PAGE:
In February 1995, it emerged that Mr. Constant had been granted a tourist visa to enter the United States and had disappeared from sight. Many Haitians are understandably suspicious, The Times said in an editorial. They believe that as a former paid informer for the Central Intelligence Agency, Mr. Constant has been given safe haven in the United States, or at least allowed to slip conveniently into obscurity here.
|A New Life in Queens|
That brings us to a white stucco house in Laurelton, Queens, where Mr. Constant was found hiding in May 1995, and promptly arrested. In September 1995, a federal immigration judge signed an order to deport him, but his lawyers appealed. In December 1995, in a jailhouse interview shown on 60 Minutes, Mr. Constant confirmed that he had been a paid C.I.A. informer from 1991 to 1994.
In June 1996, in an apparent deal with the Clinton administration, Mr. Constant was released. He agreed to drop a lawsuit challenging the constitutionality of the statute under which he was being held. Officials described the decision not to deport him as extremely unusual and made primarily for political reasons, not legal ones. A Times editorial said, The United States has set back the cause of democracy and justice in Haiti by freeing Emmanuel Constant from an American jail and postponing deportation proceedings against him.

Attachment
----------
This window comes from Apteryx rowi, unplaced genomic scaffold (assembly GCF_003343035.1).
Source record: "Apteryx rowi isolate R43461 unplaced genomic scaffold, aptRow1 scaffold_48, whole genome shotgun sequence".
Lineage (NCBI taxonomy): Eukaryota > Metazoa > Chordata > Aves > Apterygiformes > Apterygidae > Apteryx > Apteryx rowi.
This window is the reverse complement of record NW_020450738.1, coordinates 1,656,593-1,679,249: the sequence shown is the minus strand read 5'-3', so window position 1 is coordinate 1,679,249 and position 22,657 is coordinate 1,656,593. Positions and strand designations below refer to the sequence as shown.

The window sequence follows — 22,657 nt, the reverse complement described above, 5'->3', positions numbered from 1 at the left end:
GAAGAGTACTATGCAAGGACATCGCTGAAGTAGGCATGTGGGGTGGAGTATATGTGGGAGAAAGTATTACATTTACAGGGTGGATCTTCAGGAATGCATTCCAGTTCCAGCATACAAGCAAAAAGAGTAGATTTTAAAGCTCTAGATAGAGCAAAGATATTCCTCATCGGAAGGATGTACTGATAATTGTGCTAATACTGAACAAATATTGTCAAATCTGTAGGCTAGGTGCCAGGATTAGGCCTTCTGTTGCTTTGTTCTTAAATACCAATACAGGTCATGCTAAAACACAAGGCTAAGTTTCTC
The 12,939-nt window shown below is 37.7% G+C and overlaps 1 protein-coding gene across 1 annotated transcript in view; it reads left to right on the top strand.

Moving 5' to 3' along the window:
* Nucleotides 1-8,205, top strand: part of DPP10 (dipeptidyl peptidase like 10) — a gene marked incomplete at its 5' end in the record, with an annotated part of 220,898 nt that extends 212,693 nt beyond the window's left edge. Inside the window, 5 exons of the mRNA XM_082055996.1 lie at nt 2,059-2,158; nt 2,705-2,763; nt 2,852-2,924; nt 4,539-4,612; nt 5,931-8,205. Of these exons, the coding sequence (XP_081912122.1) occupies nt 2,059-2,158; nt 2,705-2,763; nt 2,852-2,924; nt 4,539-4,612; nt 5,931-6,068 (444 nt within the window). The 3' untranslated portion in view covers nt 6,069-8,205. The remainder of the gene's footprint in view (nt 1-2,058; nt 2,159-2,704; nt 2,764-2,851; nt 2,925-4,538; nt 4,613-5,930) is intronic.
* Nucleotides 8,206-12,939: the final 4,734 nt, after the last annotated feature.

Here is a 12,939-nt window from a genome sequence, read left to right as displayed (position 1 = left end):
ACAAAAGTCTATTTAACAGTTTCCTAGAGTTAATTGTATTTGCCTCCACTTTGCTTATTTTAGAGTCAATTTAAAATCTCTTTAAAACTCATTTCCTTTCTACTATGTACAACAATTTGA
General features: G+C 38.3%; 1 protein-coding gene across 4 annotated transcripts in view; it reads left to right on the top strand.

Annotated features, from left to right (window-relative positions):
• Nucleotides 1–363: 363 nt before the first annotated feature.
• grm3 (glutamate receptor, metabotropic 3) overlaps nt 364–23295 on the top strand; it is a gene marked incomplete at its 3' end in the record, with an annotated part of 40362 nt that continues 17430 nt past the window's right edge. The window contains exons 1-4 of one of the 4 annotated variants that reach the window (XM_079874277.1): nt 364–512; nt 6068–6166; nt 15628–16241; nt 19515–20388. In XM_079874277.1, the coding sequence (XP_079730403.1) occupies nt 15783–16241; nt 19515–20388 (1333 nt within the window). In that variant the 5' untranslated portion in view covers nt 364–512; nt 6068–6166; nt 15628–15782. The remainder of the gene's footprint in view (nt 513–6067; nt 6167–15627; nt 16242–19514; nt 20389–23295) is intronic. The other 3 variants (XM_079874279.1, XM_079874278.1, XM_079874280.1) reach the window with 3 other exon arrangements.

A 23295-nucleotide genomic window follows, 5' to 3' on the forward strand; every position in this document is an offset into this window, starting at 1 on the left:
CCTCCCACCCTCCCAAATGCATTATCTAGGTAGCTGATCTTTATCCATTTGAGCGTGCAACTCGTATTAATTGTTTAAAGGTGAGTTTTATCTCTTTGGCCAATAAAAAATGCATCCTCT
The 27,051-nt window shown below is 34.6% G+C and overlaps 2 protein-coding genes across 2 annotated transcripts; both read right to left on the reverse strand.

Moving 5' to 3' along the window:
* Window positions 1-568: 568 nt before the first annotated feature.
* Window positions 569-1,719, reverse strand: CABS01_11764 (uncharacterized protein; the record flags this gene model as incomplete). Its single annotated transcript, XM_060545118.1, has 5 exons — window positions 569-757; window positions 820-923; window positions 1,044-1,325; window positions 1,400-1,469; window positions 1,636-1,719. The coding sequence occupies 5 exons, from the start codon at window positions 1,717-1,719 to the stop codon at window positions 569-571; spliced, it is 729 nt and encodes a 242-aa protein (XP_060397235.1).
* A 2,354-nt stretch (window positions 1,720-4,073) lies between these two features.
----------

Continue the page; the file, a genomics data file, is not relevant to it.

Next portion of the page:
The controversy dragged on. In October 1996, Haitian authorities said they had foiled a coup attempt by former soldiers who were arrested at a home owned by Mr. Constant. The same month, a C.I.A. report from 1993 surfaced showing that Mr. Constant had plotted the assassination of Haiti's justice minister.
By 1998, after American authorities agreed to let Mr. Constant live and work in New York temporarily, The Times reported that serious divisions had emerged within the city's Haitian community. Some Haitians in New York are now suggesting that Haiti is racked by too many problems, and question whether its fragile legal system could prosecute such a high-profile case, The Times reported.
Mr. Constant lived and worked openly. He has taken a job as a real estate broker, selling houses in Cambria Heights, the heart of the Haitian-American neighborhood in Queens, The Times reported on Aug. 12, 2000. He has been seen greeting friends with a hug and taking cigarette breaks on Linden Boulevard. And last week, after watching a discussion on public access television about a rally against him planned for today, he called the station and asked to be interviewed.
In November 2000, Mr. Constant and 15 others were convicted in absentia of a massacre of slum dwellers in the seaside shanty town of Raboteau in April 1994. He was sentenced to life in prison. Mr. Aristide again demanded Mr. Constant's extradition, to no avail.